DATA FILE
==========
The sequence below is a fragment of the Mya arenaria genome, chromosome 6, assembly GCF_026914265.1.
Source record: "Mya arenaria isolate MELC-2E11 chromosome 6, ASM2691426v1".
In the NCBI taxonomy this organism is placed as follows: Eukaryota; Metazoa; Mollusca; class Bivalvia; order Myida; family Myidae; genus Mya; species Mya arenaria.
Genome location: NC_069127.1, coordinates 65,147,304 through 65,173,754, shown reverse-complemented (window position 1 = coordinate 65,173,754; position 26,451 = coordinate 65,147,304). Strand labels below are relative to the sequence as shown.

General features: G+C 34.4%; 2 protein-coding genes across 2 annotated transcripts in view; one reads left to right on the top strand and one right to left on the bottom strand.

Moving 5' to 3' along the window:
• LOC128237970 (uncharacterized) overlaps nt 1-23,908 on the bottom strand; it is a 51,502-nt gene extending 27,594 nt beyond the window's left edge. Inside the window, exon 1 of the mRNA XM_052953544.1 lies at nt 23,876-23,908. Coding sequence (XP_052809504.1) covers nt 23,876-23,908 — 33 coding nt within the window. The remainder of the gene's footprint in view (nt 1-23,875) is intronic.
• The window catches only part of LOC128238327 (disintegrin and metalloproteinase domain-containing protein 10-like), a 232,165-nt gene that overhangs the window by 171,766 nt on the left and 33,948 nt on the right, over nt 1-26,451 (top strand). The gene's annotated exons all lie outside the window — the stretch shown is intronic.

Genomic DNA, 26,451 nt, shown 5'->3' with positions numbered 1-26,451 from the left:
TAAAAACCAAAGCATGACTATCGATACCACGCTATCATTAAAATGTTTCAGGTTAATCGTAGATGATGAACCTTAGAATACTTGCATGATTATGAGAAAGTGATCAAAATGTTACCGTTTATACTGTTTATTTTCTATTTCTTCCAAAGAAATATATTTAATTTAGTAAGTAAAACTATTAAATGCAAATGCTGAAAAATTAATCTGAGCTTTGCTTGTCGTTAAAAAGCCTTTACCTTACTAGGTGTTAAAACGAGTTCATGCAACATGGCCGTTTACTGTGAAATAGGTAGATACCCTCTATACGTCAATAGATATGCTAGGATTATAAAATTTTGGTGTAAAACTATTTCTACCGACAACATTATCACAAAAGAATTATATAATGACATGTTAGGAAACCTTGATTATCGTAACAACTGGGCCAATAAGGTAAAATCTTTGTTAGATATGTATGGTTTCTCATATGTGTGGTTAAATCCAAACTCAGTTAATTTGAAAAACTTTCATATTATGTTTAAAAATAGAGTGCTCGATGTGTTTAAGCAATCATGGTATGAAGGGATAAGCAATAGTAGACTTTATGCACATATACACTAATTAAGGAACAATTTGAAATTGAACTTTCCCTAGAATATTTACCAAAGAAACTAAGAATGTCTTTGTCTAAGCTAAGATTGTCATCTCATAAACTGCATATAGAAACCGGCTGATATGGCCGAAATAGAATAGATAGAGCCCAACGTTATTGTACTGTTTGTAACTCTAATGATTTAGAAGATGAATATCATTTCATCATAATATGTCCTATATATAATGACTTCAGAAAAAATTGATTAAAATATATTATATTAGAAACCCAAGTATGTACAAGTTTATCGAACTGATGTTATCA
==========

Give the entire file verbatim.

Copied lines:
The sequence below is a fragment of the Mya arenaria genome, chromosome 6, assembly GCF_026914265.1.
Source record: "Mya arenaria isolate MELC-2E11 chromosome 6, ASM2691426v1".
In the NCBI taxonomy this organism is placed as follows: Eukaryota; Metazoa; Mollusca; class Bivalvia; order Myida; family Myidae; genus Mya; species Mya arenaria.
Genome location: NC_069127.1, coordinates 65,147,304 through 65,173,754, shown reverse-complemented (window position 1 = coordinate 65,173,754; position 26,451 = coordinate 65,147,304). Strand labels below are relative to the sequence as shown.

General features: G+C 34.4%; 2 protein-coding genes across 2 annotated transcripts in view; one reads left to right on the top strand and one right to left on the bottom strand.

Moving 5' to 3' along the window:
• LOC128237970 (uncharacterized) overlaps nt 1-23,908 on the bottom strand; it is a 51,502-nt gene extending 27,594 nt beyond the window's left edge. Inside the window, exon 1 of the mRNA XM_052953544.1 lies at nt 23,876-23,908. Coding sequence (XP_052809504.1) covers nt 23,876-23,908 — 33 coding nt within the window. The remainder of the gene's footprint in view (nt 1-23,875) is intronic.
• The window catches only part of LOC128238327 (disintegrin and metalloproteinase domain-containing protein 10-like), a 232,165-nt gene that overhangs the window by 171,766 nt on the left and 33,948 nt on the right, over nt 1-26,451 (top strand). The gene's annotated exons all lie outside the window — the stretch shown is intronic.

Genomic DNA, 26,451 nt, shown 5'->3' with positions numbered 1-26,451 from the left:
TAAAAACCAAAGCATGACTATCGATACCACGCTATCATTAAAATGTTTCAGGTTAATCGTAGATGATGAACCTTAGAATACTTGCATGATTATGAGAAAGTGATCAAAATGTTACCGTTTATACTGTTTATTTTCTATTTCTTCCAAAGAAATATATTTAATTTAGTAAGTAAAACTATTAAATGCAAATGCTGAAAAATTAATCTGAGCTTTGCTTGTCGTTAAAAAGCCTTTACCTTACTAGGTGTTAAAACGAGTTCATGCAACATGGCCGTTTACTGTGAAATAGGTAGATACCCTCTATACGTCAATAGATATGCTAGGATTATAAAATTTTGGTGTAAAACTATTTCTACCGACAACATTATCACAAAAGAATTATATAATGACATGTTAGGAAACCTTGATTATCGTAACAACTGGGCCAATAAGGTAAAATCTTTGTTAGATATGTATGGTTTCTCATATGTGTGGTTAAATCCAAACTCAGTTAATTTGAAAAACTTTCATATTATGTTTAAAAATAGAGTGCTCGATGTGTTTAAGCAATCATGGTATGAAGGGATAAGCAATAGTAGACTTTATGCACATATACACTAATTAAGGAACAATTTGAAATTGAACTTTCCCTAGAATATTTACCAAAGAAACTAAGAATGTCTTTGTCTAAGCTAAGATTGTCATCTCATAAACTGCATATAGAAACCGGCTGATATGGCCGAAATAGAATAGATAGAGCCCAACGTTATTGTACTGTTTGTAACTCTAATGATTTAGAAGATGAATATCATTTCATCATAATATGTCCTATATATAATGACTTCAGAAAAAATTGATTAAAATATATTATATTAGAAACCCAAGTATGTACAAGTTTATCGAACTGATGTTATCA